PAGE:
Two major studies show promising results about for a vaginal ring that reduces the risk of HIV transmission.
A vaginal ring women can insert themselves and that releases an experimental drug called Dapirivine has been found to reduce the risk of HIV in women according to new research out of Africa.
In one study, published by the New England Journal of Medicine, the risk of the transmission of HIV was reduced by about 27 percent. The results of the second study, which will be published by the Conference on Retroviruses and Opportunistic Infections, indicates that the risk of transmission was reduced by 31 percent.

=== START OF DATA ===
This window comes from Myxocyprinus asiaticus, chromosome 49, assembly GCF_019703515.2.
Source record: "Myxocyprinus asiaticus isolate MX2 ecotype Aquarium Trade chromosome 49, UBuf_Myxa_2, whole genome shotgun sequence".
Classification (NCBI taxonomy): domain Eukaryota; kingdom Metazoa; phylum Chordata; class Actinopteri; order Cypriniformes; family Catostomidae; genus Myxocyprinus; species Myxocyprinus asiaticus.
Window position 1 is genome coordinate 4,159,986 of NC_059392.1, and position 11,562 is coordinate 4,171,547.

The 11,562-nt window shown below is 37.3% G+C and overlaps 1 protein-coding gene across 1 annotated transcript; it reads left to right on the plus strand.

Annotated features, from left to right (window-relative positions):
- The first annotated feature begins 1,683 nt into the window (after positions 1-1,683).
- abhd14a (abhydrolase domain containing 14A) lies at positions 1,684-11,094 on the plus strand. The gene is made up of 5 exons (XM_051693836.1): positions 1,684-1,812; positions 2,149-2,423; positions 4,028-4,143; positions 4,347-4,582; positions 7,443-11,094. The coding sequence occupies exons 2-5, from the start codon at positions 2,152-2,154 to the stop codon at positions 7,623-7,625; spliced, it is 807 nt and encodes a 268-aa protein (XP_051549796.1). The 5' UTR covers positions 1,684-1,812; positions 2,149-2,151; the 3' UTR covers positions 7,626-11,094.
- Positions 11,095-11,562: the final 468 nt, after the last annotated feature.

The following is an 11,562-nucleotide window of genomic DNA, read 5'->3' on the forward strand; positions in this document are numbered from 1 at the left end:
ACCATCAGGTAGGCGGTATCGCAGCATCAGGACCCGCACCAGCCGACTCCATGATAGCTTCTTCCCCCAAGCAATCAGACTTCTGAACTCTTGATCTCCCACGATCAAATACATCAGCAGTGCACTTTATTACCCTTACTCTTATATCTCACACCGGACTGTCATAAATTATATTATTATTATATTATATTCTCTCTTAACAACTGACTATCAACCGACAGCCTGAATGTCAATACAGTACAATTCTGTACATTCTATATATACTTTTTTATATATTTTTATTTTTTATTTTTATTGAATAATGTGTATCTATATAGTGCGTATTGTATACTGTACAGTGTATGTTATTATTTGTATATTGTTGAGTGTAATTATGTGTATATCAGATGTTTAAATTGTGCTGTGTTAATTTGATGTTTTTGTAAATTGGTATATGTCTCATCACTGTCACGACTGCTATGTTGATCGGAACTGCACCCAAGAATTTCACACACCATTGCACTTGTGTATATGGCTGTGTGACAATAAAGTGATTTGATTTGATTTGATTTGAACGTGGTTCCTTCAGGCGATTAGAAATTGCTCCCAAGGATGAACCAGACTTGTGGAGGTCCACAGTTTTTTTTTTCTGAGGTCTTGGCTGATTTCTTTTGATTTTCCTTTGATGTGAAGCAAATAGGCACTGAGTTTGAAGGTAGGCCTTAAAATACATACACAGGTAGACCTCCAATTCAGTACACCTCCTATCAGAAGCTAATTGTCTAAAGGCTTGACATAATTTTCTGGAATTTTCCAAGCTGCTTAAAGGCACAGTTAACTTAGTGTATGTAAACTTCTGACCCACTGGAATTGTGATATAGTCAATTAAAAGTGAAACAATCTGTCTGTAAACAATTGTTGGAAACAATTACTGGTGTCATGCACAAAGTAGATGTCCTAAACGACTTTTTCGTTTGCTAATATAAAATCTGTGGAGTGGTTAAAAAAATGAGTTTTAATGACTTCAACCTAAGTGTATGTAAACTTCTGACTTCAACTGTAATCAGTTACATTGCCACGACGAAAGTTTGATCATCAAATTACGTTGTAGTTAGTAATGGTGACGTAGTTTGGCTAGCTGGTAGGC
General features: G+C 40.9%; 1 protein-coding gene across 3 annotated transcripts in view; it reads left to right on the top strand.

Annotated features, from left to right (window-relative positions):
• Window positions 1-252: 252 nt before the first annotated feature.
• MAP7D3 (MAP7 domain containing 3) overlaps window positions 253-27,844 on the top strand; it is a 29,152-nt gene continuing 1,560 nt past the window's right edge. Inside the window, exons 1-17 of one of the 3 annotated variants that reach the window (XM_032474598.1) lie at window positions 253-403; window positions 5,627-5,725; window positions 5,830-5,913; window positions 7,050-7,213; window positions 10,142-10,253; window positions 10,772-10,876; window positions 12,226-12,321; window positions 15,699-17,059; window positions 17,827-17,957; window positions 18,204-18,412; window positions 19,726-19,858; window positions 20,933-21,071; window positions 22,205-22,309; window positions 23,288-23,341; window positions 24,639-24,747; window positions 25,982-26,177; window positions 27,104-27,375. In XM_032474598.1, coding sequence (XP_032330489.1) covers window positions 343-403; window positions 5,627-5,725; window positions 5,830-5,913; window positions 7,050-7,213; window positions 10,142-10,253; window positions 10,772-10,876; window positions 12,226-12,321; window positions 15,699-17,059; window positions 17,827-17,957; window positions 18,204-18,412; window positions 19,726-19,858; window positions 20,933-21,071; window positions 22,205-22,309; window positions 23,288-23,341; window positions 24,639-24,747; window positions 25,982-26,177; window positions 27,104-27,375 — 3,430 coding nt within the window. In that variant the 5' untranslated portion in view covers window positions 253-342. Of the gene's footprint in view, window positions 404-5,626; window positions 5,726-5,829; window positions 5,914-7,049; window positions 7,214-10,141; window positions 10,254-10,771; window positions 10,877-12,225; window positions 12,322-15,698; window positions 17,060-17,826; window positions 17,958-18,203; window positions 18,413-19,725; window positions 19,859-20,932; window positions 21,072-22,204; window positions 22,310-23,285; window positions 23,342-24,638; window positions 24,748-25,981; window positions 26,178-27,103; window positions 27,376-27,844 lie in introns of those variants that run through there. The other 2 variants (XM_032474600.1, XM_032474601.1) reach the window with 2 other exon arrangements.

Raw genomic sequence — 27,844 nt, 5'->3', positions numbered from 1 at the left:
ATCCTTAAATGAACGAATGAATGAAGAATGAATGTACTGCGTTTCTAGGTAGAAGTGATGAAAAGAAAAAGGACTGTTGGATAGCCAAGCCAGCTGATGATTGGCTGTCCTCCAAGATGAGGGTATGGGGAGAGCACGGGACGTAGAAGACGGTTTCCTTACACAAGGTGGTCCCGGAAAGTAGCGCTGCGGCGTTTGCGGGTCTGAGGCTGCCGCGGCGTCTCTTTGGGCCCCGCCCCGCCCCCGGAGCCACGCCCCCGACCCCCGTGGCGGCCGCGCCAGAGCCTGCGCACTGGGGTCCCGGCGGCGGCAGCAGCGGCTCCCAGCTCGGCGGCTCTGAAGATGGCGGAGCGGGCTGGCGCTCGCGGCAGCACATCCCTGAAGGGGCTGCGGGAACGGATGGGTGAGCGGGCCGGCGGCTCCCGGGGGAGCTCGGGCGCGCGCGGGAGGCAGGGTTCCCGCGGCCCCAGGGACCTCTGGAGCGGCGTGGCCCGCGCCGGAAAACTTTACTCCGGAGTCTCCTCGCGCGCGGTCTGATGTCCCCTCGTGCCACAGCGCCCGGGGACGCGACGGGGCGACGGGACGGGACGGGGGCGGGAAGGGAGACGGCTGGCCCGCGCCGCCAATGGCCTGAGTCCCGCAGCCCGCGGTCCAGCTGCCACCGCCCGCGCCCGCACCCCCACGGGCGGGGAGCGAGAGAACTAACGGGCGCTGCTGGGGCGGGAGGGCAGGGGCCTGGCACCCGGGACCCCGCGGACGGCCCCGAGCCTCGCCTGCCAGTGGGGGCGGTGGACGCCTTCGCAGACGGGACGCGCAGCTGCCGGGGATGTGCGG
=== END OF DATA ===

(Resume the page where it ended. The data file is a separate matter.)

Researchers found that the ring appeared to be more effective in women age 25 and older, and that the youngest women in the study had the highest risk. Typically, vaginal rings like those used in the study sit near the cervix and give off a controlled release of a drug to prevent pregnancy.
As a prevention strategy, these findings could mean that women will be more empowered women to better protect themselves against the HIV virus while also preventing pregnancy. The flexible rings are modeled after the rings that deliver birth control/hormone replacement therapy. According to the Washington Post, Executive Director of AVAC, Mitchell Warren called on researchers to find a process “of developing a combination ring that could protect against both HIV and pregnancy.”
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